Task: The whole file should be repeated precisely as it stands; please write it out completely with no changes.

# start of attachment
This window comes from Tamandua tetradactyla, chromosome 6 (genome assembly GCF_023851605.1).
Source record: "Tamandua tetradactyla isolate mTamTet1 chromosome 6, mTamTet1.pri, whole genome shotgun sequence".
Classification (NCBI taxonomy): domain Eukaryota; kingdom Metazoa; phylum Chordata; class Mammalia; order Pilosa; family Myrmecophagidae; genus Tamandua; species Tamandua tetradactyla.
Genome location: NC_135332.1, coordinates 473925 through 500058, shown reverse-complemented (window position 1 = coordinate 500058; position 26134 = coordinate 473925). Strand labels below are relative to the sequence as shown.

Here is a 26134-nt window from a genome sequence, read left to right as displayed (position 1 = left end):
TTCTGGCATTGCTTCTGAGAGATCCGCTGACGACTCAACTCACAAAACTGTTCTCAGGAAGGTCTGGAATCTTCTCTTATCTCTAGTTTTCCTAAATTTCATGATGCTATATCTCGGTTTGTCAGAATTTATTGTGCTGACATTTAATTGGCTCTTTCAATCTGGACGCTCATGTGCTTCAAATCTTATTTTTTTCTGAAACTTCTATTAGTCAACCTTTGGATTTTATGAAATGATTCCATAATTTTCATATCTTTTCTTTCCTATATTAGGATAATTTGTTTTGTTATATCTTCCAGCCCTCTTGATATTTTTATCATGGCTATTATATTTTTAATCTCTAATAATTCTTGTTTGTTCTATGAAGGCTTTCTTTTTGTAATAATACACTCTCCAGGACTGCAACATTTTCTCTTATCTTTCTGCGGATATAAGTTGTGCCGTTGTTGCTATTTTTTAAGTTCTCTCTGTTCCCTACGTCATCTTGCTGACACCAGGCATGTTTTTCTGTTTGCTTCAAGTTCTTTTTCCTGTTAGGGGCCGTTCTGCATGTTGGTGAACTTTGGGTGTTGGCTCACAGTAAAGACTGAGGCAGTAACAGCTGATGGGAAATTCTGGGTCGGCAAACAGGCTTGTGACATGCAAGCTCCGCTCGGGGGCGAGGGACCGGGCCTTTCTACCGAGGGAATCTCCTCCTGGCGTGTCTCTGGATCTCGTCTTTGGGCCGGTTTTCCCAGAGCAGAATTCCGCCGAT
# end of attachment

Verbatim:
This window comes from Tamandua tetradactyla, chromosome 6 (genome assembly GCF_023851605.1).
Source record: "Tamandua tetradactyla isolate mTamTet1 chromosome 6, mTamTet1.pri, whole genome shotgun sequence".
Classification (NCBI taxonomy): domain Eukaryota; kingdom Metazoa; phylum Chordata; class Mammalia; order Pilosa; family Myrmecophagidae; genus Tamandua; species Tamandua tetradactyla.
Genome location: NC_135332.1, coordinates 473925 through 500058, shown reverse-complemented (window position 1 = coordinate 500058; position 26134 = coordinate 473925). Strand labels below are relative to the sequence as shown.

Here is a 26134-nt window from a genome sequence, read left to right as displayed (position 1 = left end):
TTCTGGCATTGCTTCTGAGAGATCCGCTGACGACTCAACTCACAAAACTGTTCTCAGGAAGGTCTGGAATCTTCTCTTATCTCTAGTTTTCCTAAATTTCATGATGCTATATCTCGGTTTGTCAGAATTTATTGTGCTGACATTTAATTGGCTCTTTCAATCTGGACGCTCATGTGCTTCAAATCTTATTTTTTTCTGAAACTTCTATTAGTCAACCTTTGGATTTTATGAAATGATTCCATAATTTTCATATCTTTTCTTTCCTATATTAGGATAATTTGTTTTGTTATATCTTCCAGCCCTCTTGATATTTTTATCATGGCTATTATATTTTTAATCTCTAATAATTCTTGTTTGTTCTATGAAGGCTTTCTTTTTGTAATAATACACTCTCCAGGACTGCAACATTTTCTCTTATCTTTCTGCGGATATAAGTTGTGCCGTTGTTGCTATTTTTTAAGTTCTCTCTGTTCCCTACGTCATCTTGCTGACACCAGGCATGTTTTTCTGTTTGCTTCAAGTTCTTTTTCCTGTTAGGGGCCGTTCTGCATGTTGGTGAACTTTGGGTGTTGGCTCACAGTAAAGACTGAGGCAGTAACAGCTGATGGGAAATTCTGGGTCGGCAAACAGGCTTGTGACATGCAAGCTCCGCTCGGGGGCGAGGGACCGGGCCTTTCTACCGAGGGAATCTCCTCCTGGCGTGTCTCTGGATCTCGTCTTTGGGCCGGTTTTCCCAGAGCAGAATTCCGCCGAT